Proposing New Initiatives For Pakistan’s Atomic Energy Technologies
Zafar Ullah Koreshi/Rizwana Abbasi
Pakistan’s Atomic Energy
Pakistan’s atomic energy technology base that extends from the front-end fuel cycle technologies to enrichment and fuel fabrication can readily extend into the energy domain by taking an initiative on compact and advanced reactors referred to as the tiny Modular Reactors (SMRs) with power production as low as ~20 MWe. Globally, such new and innovative concepts represent a renaissance in atomic energy with promising market acceptance. This is, therefore, an opportune moment for Pakistan to require the initiative and embark upon a program with handsome economic benefits.
Established in 1956:
Pakistan’s peaceful nuclear program, established in 1956, received its first research reactor, under the “Atoms for Peace” program by the then US President Franklin D. Roosevelt and later in 1969 the Canadian CANDU reactor, the Karachi atomic power Plant (KANUPP-1) was commissioned to supply 137 MWe.
In spite of its technological sophistication in nuclear weapons development, Pakistan’s atomic energy program moved slow and now relies on Chashma I, II and III reactors (300 MWe PWRs each), the vintage KANUPP (137 MWe) and two planned KANUPP II and KANUPP III (PWRs of 1100 MWe capacity each). With a population of 210 million, 21 GW installed capacity, and a “diverse” north-south grid, large parts of the population are still ‘off-grid’ and hence industrial growth is stagnant. The impediments in development, compounded by water scarcity and fears on the longer term caused by India’s construction of dams on Pakistan’s three eastern rivers compels the country to seem for diverse and extensive energy options supported Pakistan’s atomic energy.
International nuclear energy Agency (IAEA)
Currently, there are 447 atomic power reactors operating globally, with a mean installed capacity of 885 MW(e) supplying over 11% of the world’s electricity. This number will increase with the completion of the 52 under-construction reactors to a mean installed capacity of ~1050 MW(e). additionally to those , over 54 new designs are into account at the lower range, up to 300 MW(e), classified as SMRs by the International nuclear energy Agency (IAEA).
Thus, the impetus for developments towards small size, safe and environmentally acceptable high power density systems has attracted the eye of the industry with solutions being presented for market acceptance. Even below the SMR range, considerable work is being administered on very small modular reactors (VSWR) of ~20 MWe capacity. Pakistan’s atomic energy Proposing New Initiatives. These micro-nuclear reactors are nearing design completion also in preparation for market acceptance. One such design is “Evinci” by Westinghouse which is being designed to be attractive for decentralized micro-grids. These vSMRs draw heavily from concepts of earlier space programs and incorporate evolutionary, innovative and passive safety features.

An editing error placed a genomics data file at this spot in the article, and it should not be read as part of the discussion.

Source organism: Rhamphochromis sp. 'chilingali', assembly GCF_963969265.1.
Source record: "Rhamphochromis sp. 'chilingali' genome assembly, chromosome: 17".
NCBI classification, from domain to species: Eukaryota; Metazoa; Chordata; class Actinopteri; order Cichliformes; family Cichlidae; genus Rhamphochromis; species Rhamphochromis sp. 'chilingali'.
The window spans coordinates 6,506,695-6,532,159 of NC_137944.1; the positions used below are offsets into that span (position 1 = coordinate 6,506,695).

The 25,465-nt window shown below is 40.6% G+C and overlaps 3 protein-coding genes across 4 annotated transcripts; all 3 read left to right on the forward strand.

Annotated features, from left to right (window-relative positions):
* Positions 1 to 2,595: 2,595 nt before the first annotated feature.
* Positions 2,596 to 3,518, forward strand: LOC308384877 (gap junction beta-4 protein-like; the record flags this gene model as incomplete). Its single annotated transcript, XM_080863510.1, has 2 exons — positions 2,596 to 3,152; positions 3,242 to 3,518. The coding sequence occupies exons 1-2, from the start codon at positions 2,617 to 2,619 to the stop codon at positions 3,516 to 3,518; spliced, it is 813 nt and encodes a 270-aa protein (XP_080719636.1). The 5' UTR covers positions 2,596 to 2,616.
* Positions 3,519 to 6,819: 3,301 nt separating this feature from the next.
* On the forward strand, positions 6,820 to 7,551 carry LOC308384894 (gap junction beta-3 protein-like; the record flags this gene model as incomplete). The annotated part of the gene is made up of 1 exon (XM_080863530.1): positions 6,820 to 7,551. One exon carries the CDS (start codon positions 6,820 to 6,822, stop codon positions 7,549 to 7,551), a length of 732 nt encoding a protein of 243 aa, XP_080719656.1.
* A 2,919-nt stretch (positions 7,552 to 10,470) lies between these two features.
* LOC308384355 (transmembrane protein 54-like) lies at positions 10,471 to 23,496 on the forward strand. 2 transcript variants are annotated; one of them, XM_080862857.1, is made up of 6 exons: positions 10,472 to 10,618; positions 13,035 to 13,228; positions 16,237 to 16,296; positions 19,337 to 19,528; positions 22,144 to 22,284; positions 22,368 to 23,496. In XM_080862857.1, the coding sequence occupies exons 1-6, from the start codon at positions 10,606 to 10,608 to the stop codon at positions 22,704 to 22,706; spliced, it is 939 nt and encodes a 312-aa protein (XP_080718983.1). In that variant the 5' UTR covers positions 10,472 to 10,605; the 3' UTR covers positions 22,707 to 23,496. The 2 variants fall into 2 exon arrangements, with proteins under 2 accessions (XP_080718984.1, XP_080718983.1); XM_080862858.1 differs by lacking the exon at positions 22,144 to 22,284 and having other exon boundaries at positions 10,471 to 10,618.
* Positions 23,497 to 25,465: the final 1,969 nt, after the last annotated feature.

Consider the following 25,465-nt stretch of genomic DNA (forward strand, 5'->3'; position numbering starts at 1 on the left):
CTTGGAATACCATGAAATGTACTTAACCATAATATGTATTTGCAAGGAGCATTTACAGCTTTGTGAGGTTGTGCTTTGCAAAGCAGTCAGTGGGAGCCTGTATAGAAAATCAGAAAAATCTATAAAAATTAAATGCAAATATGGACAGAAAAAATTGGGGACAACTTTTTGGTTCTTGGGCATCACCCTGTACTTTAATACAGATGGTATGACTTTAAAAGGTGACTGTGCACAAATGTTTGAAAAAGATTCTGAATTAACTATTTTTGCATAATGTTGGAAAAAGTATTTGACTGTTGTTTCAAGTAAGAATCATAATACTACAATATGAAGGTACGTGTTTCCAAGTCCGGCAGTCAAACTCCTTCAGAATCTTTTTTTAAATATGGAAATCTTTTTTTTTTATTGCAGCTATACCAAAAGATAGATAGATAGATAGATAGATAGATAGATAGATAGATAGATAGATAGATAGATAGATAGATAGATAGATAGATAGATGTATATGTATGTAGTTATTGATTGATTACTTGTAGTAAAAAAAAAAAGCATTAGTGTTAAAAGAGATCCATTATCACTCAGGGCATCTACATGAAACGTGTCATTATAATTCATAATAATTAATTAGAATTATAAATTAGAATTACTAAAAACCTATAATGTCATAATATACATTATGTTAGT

The knowledge domain for vSMR’s, including the Evince design, comes from the US and therefore the former USSR space nuclear-powered systems. NASA is present, with national laboratories, completing the “Kilopower Reactor Using Stirling Technology” (KRUSTY) for missions to moon and Mars. Similar work is additionally under progress in Russia, China, and Europe. additionally to space systems, small nuclear systems form the facility base for submarines and surface ships which use smaller more efficient nuclear engines to substitute large volume fuel oils.
The revived interest in micro-nuclear power reactors for space exploration focuses on kilowatt systems with minimum moving components like pumps and turbines. Space reactor concepts have led to small designs that are likely to be attractive for micro-grids thanks to their small size, mobility, and safe and straightforward operation and maintenance. Pakistan’s atomic energy Proposing New Initiatives. In such designs, there new options on heat removal technologies and power conversion systems are under development. for warmth removal, during a ‘fast’ reactor core, metal coolants like lithium, potassium, and sodium are attractive candidates in two-phase heat pipes for operating without forced convection while for power conversion, options include solid-state thermoelectric generation and therefore the conventional Stirling engine.
At higher power levels, better options are the Rankine and Brayton cycles while accounting for size and weight. The operating requirements of both technologies differ vastly in terms of the standard of warmth , costs, efficiency, operation and overall simplicity.Pakistan’s atomic energy Proposing New Initiatives. In such advanced systems, heat removal using lithium in heat pipes is best suited to supply the specified performance for a micro-nuclear reactor of the dimensions of ~ 35 kWe with a uranium fuel inventory of ~149 kg out of which ~104 kg is U-235. the dimensions of such systems is little with the core fitting during a barrel of radius 35 cm and height 40 cm.
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